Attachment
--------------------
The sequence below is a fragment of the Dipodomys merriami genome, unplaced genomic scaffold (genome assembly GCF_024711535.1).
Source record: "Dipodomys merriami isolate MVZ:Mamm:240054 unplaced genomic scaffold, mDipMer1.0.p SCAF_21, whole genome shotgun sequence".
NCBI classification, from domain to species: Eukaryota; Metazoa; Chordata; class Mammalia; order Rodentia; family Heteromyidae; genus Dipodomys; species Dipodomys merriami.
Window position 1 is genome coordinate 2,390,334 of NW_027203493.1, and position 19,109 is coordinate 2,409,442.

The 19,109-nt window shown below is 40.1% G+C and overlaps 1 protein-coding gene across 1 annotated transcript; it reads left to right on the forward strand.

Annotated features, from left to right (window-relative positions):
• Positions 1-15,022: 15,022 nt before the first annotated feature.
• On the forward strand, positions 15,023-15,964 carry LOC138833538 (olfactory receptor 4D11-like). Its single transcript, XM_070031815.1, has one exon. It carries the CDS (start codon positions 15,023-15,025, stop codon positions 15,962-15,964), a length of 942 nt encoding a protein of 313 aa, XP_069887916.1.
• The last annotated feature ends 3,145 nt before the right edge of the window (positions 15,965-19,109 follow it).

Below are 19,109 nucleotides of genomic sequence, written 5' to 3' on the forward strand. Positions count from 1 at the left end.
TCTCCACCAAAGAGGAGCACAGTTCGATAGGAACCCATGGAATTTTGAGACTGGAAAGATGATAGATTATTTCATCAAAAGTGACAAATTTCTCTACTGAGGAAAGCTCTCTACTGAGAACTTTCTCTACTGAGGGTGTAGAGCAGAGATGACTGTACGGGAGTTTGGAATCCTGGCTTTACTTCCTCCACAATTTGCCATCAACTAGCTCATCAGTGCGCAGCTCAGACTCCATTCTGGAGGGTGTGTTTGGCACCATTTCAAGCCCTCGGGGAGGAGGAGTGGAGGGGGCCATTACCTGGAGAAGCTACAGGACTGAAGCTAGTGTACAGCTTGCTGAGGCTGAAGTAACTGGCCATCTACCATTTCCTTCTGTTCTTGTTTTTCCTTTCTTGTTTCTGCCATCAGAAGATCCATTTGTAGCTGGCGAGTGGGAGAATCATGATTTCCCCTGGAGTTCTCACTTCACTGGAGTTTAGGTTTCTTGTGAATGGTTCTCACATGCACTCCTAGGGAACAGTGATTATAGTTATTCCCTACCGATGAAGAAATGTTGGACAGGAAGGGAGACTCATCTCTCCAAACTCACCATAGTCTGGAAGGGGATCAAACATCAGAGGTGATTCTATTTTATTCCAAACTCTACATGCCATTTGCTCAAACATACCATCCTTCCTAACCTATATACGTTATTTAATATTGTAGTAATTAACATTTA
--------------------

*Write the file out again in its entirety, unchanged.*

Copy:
The sequence below is a fragment of the Dipodomys merriami genome, unplaced genomic scaffold (genome assembly GCF_024711535.1).
Source record: "Dipodomys merriami isolate MVZ:Mamm:240054 unplaced genomic scaffold, mDipMer1.0.p SCAF_21, whole genome shotgun sequence".
NCBI classification, from domain to species: Eukaryota; Metazoa; Chordata; class Mammalia; order Rodentia; family Heteromyidae; genus Dipodomys; species Dipodomys merriami.
Window position 1 is genome coordinate 2,390,334 of NW_027203493.1, and position 19,109 is coordinate 2,409,442.

The 19,109-nt window shown below is 40.1% G+C and overlaps 1 protein-coding gene across 1 annotated transcript; it reads left to right on the forward strand.

Annotated features, from left to right (window-relative positions):
• Positions 1-15,022: 15,022 nt before the first annotated feature.
• On the forward strand, positions 15,023-15,964 carry LOC138833538 (olfactory receptor 4D11-like). Its single transcript, XM_070031815.1, has one exon. It carries the CDS (start codon positions 15,023-15,025, stop codon positions 15,962-15,964), a length of 942 nt encoding a protein of 313 aa, XP_069887916.1.
• The last annotated feature ends 3,145 nt before the right edge of the window (positions 15,965-19,109 follow it).

Below are 19,109 nucleotides of genomic sequence, written 5' to 3' on the forward strand. Positions count from 1 at the left end.
TCTCCACCAAAGAGGAGCACAGTTCGATAGGAACCCATGGAATTTTGAGACTGGAAAGATGATAGATTATTTCATCAAAAGTGACAAATTTCTCTACTGAGGAAAGCTCTCTACTGAGAACTTTCTCTACTGAGGGTGTAGAGCAGAGATGACTGTACGGGAGTTTGGAATCCTGGCTTTACTTCCTCCACAATTTGCCATCAACTAGCTCATCAGTGCGCAGCTCAGACTCCATTCTGGAGGGTGTGTTTGGCACCATTTCAAGCCCTCGGGGAGGAGGAGTGGAGGGGGCCATTACCTGGAGAAGCTACAGGACTGAAGCTAGTGTACAGCTTGCTGAGGCTGAAGTAACTGGCCATCTACCATTTCCTTCTGTTCTTGTTTTTCCTTTCTTGTTTCTGCCATCAGAAGATCCATTTGTAGCTGGCGAGTGGGAGAATCATGATTTCCCCTGGAGTTCTCACTTCACTGGAGTTTAGGTTTCTTGTGAATGGTTCTCACATGCACTCCTAGGGAACAGTGATTATAGTTATTCCCTACCGATGAAGAAATGTTGGACAGGAAGGGAGACTCATCTCTCCAAACTCACCATAGTCTGGAAGGGGATCAAACATCAGAGGTGATTCTATTTTATTCCAAACTCTACATGCCATTTGCTCAAACATACCATCCTTCCTAACCTATATACGTTATTTAATATTGTAGTAATTAACATTTA